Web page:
Nokia Lumia 830 Main Camera Specs In-Depth

September 5, 2014

Nokia Lumia 830 rear facing camera

In this article I want to introduce to you to the Nokia Lumia 830 rear facing (main) camera, so you can learn more about it’s advantages and understand it’s key specs.The Nokia Lumia 830 mid-range smartphone was announced on September 4th 2014 on IFA 2014 Berlin, Germany.

Before we jump talking about it’s key specs in more depth, let’s first take a look at the detailed camera specs.

Sensor Size1/3.4-inch
(~ 4.23 x 3.17 mm)

Native 16:9 aspect ratio
Sensor Resolution10MP
Lens OpticsZEISS optics
6-lens optics

26mm (equivalent) f/2.2

10 cm minimum focus range
Image StabilizationOIS (Optical)

thinnest and lightest Nokia ever produced, according to Nokia conversations blog.
Camera ModelPureView
FlashLED Flash

2.0m flash operating range
Memory Expansionmicro SD slot (up to 128 GB)
Hardware Shutter KeyYes

Autofocus two-stage capture
Display5" IPS LCD
1280x720 HD resolution
ClearBlack Display
180 degree viewing angle
Gorilla Glass 3
Sculpted Glass
16:9 aspect ratio
296 ppi

Super Sensitive Touch technology

The Lumia 830 main cameras is embedded in a mid-range smartphone.  Nokia wanted to make this device attractive by enhancing its imaging capabilities. For example, the Lumia 830 has a dynamic flash feature, in which the camera takes two sequential photos (one with flash, the other without) and therefore allows you to choose which one you like best. You have the option to also manually adjust the shutter speed, exposure and ISO to give you more control over the final output (vs fully automatic). The phone is prices around €330 (~US$430) and is available in four difference colors, including black, orange, white and green. The phone itself is made of a metal-edge body that adds to the looks and feel of the phone.

OK, not let’s talk more about the Lumia 830 camera.

The Lumia 830 rear camera boasts some excellent specs and was designed to give a good deal of competition against some of the higher end smartphone cameras. In fact, in IFA 2014 press conference, Nokia shows how the Lumia 830 compared to the iPhone 5S, and we can see that the Lumia 830 image is much brighter than the iPhone 5S image (taken in a low-light situation, check out the video below minute 19:30).

The good news is that those of you who want a phone with a high-quality camera and cannot afford buying a high-end smartphone, the Lumia 830 might be your best option yet.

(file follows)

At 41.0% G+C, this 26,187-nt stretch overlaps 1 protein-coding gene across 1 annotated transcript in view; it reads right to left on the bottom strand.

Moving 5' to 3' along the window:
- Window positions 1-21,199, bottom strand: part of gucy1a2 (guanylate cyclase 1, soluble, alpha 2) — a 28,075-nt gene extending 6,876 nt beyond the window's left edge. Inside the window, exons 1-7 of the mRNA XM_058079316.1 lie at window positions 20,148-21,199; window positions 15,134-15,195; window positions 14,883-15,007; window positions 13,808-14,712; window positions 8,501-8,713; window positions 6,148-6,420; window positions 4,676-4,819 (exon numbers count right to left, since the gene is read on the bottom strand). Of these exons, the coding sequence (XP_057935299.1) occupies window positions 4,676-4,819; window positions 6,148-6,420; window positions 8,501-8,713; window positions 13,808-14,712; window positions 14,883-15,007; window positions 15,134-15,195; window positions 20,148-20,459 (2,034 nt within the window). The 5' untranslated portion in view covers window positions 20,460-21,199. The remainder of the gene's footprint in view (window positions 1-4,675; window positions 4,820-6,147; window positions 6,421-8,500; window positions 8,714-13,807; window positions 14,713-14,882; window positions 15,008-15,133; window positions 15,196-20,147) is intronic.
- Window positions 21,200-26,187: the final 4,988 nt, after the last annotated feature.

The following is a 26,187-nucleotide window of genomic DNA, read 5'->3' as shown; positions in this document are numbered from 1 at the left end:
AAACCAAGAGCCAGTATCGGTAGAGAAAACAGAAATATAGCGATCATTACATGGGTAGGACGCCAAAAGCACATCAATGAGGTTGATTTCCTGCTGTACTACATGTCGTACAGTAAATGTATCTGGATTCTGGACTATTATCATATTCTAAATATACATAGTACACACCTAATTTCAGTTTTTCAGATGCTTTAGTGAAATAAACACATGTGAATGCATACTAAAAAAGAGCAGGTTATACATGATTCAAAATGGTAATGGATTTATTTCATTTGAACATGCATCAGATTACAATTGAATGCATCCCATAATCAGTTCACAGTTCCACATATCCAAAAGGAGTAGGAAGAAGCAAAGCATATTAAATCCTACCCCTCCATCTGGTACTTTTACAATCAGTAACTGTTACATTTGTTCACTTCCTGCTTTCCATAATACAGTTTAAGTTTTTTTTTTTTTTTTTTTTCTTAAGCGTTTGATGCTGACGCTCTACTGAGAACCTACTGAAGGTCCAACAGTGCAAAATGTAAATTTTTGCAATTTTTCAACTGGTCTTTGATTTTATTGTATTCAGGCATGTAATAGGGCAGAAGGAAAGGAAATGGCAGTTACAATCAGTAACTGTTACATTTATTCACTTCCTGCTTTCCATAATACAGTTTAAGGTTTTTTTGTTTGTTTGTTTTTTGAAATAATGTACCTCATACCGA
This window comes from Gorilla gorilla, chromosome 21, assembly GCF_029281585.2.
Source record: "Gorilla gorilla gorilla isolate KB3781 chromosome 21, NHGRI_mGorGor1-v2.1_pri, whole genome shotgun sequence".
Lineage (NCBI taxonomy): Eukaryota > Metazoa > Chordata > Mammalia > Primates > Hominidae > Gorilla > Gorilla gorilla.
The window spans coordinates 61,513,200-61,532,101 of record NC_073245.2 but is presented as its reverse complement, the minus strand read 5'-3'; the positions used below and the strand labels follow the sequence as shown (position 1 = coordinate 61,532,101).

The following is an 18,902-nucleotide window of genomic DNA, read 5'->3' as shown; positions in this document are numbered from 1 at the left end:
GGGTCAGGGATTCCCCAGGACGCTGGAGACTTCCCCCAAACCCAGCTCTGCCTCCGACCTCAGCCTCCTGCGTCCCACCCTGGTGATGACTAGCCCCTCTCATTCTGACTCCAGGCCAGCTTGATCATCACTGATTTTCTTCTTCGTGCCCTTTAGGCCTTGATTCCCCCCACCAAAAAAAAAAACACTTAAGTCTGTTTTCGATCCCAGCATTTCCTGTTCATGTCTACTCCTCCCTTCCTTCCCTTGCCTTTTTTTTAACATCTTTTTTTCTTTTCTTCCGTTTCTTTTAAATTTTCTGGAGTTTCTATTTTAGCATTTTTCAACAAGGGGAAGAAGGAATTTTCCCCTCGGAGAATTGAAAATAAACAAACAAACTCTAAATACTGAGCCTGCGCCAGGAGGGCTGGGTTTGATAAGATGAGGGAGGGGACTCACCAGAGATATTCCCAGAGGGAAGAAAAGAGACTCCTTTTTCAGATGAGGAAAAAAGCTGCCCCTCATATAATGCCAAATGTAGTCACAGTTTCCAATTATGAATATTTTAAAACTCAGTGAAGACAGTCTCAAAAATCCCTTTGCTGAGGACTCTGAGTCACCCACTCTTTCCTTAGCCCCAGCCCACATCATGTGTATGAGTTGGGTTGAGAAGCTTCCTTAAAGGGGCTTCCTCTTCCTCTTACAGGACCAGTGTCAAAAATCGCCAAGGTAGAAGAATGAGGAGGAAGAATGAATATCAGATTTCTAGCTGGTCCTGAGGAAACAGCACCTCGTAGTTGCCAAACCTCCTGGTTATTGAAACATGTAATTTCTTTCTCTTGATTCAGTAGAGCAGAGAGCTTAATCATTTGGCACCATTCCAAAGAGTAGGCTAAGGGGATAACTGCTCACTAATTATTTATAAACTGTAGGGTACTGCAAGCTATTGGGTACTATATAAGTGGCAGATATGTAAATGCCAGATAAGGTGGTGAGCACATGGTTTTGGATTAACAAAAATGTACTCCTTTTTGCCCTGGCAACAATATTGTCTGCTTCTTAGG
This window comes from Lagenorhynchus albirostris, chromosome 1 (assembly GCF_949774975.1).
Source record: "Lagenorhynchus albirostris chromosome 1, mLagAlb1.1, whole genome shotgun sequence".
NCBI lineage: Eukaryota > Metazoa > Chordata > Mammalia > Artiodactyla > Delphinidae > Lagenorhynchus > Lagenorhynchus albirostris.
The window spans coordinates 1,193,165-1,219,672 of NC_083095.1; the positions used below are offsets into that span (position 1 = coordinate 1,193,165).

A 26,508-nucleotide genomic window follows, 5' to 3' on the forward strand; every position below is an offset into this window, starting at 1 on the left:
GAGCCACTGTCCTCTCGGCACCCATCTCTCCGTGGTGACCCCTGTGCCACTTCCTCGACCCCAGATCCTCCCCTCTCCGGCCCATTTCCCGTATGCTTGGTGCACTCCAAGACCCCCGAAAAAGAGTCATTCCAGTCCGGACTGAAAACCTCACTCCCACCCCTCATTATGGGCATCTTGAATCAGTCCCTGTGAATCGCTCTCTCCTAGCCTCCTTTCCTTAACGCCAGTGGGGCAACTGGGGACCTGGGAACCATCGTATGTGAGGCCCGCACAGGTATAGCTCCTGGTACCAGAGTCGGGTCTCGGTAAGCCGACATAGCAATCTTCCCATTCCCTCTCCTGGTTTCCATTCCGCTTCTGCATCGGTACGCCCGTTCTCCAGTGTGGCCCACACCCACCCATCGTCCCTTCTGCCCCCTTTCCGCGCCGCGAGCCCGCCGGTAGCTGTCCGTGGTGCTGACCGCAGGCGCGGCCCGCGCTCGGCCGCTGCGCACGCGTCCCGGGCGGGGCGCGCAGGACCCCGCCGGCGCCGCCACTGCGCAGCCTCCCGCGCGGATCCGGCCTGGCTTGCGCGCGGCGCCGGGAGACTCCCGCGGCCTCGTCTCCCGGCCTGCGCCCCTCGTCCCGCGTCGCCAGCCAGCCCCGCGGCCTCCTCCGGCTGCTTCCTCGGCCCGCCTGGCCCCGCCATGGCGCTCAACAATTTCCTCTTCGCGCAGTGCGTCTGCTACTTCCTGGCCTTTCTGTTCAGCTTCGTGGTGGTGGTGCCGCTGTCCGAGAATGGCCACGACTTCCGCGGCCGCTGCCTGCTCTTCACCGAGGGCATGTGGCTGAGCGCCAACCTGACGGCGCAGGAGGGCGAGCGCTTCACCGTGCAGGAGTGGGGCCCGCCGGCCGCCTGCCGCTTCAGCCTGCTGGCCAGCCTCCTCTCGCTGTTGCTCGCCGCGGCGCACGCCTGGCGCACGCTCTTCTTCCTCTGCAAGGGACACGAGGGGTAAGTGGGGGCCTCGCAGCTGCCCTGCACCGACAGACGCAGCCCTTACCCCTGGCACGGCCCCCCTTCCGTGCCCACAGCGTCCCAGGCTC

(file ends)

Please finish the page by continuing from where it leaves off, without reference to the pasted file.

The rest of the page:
Looking at the Nokia Lumia 830 camera specs, we can see that it boasts some very impressive specs. First of all, the main camera utilizes a 1/3.4″  (4.23 x 3.17 mm) size BSI CMOS sensor. Let’s see how it compares to some other camera phones on the market:

We can see that the Lumia 830 sensor is slightly smaller than that of the 5S and S5 and significantly smaller than the Lumia 1020, but larger than the Lumia 520 for example and uses BSI technology (Backside-illuminated), not FSI.

The camera is equipped with high-quality Zeiss optics, a wide-angle f/2.2 fast lens. The combination of an optical image stabilization, fast aperture lens, back-illuminated sensor and LED Flash, all allow the camera to perform very well in low light. The large high-quality display makes it easy to compose your shots, even in bright daylight. The end result are sharp, high-contrast, clear beautiful looking images and videos.

The most interesting feature in my opinion is the addition of an optical image stabilization, and this is a newly developed one, which is the thinnest Nokia ever produces. This allows Nokia toe maintain a thin phone profile. The optical image stabilization mechanism is a sensor-shift based IBIS, which was designed to compensate for hand movements. This allows the camera to take sharp images, especially when shooting in low-light. Why in low-light you ask? — well, when you capture an image in low lighting conditions, the camera (in auto mode) or the photographer (manual mode) need to do a few things: use faster aperture, increase the ISO speed and/or reduce the shutter speed.

Increasing the ISO is not the best option ad it leads to increase of image noise the further you boost the ISO speed.  Using a faster aperture can help, but sometimes you shoot already using the maximum aperture (smallest f-number), therefore you only other best option is to reduce the shutter speed. The problem with reducing the shutter speed is that it can lead to image blur, depends on how well the camera is stabilized and the focal length. In order to enjoy sharp images, you should shoot at a shutter speed that is at a shutter speed at least the 1/focal length.  A lower shutter speed than that can lead to a blurry image.

What the optical image stabilization does is it allows you to shoot a few stops (slower shutter speeds) lower than the recommended shutter speed for a given focal length (if you follow the shutter speed rules of thumb). One f-stop of shutter speed results in twice the amount of light passing through the lens and reaching the sensor, significantly enhancing the light gathering capabilities of the camera and improving the low-light performance.

This is also true to video, although in video the effect is also related to the camera movement while shooting videos. This minimize the shakiness effect that you might encounter in amateur filmed videos on the web, taken with cameras or smartphone that lacks an optical IS mechanism.

I’m still waiting for early Nokia Lumia 830 sample images and comparison reviews, but all in all, the Lumia 830 camera looks very promising indeed. I think that finally more people can afford having a high-quality mobile phone camera without paying a premium price for a device to enjoy it.

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